Mensenrechten : een seculiere religie met juridische koevoeten ?

Research output: Chapter in Book/Report/Conference proceedingChapter


This contribution offers to steer a discussion on the constitutive stance of fundamental rights in Western legal systems. The story of the democratic constitutional state, a story of rule of law and human rights, is an already 250 years old utopia, which persists despite long-standing patterns of slavery, war, torture, poverty, hunger, deportations, racism, and other unfavorable matters to human rights. This paper aims at questioning this perpetual paradox. After an historical assessment of human rights, we maintain that the traditional narrative emerges as the result of an interchangeable religious process: human rights as the gospel of a secular religion. Despite this, our perspectives on the rights apparatus can be adjusted by a more realistic vision of legal practices. Under certain conditions, human rights can function as legal crowbars in courts. With the crowbar metaphor, we adopt a constructive and pragmatic approach to human rights. Yet, what stands out is an expectation to move beyond the human rights axioms, rather than an endeavor to fix them. Ultimately, we suggest that other less toxic frameworks could replace traditional human rights narratives as constructs that may better realize our hopes.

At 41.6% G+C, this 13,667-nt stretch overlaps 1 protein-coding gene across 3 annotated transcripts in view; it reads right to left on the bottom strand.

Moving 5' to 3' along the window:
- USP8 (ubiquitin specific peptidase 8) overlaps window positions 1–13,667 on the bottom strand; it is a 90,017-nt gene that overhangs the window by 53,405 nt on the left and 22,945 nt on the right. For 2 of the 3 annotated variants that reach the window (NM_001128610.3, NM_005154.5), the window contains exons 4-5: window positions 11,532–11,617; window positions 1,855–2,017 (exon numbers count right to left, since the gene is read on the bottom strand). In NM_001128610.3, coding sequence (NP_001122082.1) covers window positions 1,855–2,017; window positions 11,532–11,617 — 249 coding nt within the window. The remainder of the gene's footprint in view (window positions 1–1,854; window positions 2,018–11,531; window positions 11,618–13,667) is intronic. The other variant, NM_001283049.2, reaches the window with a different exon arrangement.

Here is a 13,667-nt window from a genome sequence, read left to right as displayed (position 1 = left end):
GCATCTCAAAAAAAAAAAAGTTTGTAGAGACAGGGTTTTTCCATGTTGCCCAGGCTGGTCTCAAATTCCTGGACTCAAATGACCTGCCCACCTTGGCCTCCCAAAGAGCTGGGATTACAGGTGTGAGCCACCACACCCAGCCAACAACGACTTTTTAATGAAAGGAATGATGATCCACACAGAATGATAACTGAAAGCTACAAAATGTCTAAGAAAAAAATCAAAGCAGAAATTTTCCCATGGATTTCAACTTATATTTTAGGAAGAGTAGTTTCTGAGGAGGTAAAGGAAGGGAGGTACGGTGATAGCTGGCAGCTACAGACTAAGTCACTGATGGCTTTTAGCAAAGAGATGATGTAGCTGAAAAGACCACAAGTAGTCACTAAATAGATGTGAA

Original languageEnglish
Title of host publicationSonja Snacken
Subtitle of host publicationRedelijk eigenzinnige humaniste - humanite engagée - an inspiring humanist
EditorsBeyens Kristel, Diete Humblet, Hilde Tubex , An-Sofie Vanhouche, Kristof Verfaillie
Place of PublicationBrussels
Number of pages32
ISBN (Print)97861170286
Publication statusPublished - 2021


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